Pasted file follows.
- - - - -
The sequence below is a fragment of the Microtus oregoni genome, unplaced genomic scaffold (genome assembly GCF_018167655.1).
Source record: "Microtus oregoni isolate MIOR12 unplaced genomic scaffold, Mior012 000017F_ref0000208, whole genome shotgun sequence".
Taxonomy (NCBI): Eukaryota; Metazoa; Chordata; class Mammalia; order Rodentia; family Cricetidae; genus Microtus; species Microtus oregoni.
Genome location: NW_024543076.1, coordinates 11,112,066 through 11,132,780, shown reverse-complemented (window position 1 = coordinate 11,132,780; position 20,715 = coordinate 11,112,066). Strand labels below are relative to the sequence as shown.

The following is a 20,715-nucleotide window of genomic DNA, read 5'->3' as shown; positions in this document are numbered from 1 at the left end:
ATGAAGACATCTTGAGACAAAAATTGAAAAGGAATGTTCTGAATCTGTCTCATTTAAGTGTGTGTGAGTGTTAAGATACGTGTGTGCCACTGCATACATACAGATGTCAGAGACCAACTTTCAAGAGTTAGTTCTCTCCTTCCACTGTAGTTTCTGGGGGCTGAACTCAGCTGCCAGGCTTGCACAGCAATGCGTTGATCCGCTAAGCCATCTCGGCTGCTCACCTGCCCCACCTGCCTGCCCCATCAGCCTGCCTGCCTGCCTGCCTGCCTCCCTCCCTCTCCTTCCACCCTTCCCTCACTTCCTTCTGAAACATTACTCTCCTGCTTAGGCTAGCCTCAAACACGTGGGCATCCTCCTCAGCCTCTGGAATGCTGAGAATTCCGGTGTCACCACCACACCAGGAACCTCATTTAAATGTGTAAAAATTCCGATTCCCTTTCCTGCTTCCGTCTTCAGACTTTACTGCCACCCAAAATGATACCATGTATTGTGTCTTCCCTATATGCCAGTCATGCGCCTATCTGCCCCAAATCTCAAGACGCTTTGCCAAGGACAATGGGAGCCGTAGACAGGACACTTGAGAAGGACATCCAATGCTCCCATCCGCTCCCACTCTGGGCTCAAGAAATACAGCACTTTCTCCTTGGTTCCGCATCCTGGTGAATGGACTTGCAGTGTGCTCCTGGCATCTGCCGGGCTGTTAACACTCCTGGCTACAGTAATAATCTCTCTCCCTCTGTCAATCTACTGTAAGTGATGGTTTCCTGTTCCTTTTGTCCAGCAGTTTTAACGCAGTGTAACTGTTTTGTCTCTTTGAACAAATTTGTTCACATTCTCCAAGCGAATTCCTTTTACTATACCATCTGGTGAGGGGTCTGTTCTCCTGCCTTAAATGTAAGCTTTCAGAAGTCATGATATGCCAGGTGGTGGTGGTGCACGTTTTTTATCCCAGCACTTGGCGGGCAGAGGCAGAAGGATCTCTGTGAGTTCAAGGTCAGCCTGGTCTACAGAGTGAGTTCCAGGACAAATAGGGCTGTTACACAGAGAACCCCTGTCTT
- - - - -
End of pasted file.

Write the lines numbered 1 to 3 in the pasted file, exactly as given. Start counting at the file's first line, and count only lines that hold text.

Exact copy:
The sequence below is a fragment of the Microtus oregoni genome, unplaced genomic scaffold (genome assembly GCF_018167655.1).
Source record: "Microtus oregoni isolate MIOR12 unplaced genomic scaffold, Mior012 000017F_ref0000208, whole genome shotgun sequence".
Taxonomy (NCBI): Eukaryota; Metazoa; Chordata; class Mammalia; order Rodentia; family Cricetidae; genus Microtus; species Microtus oregoni.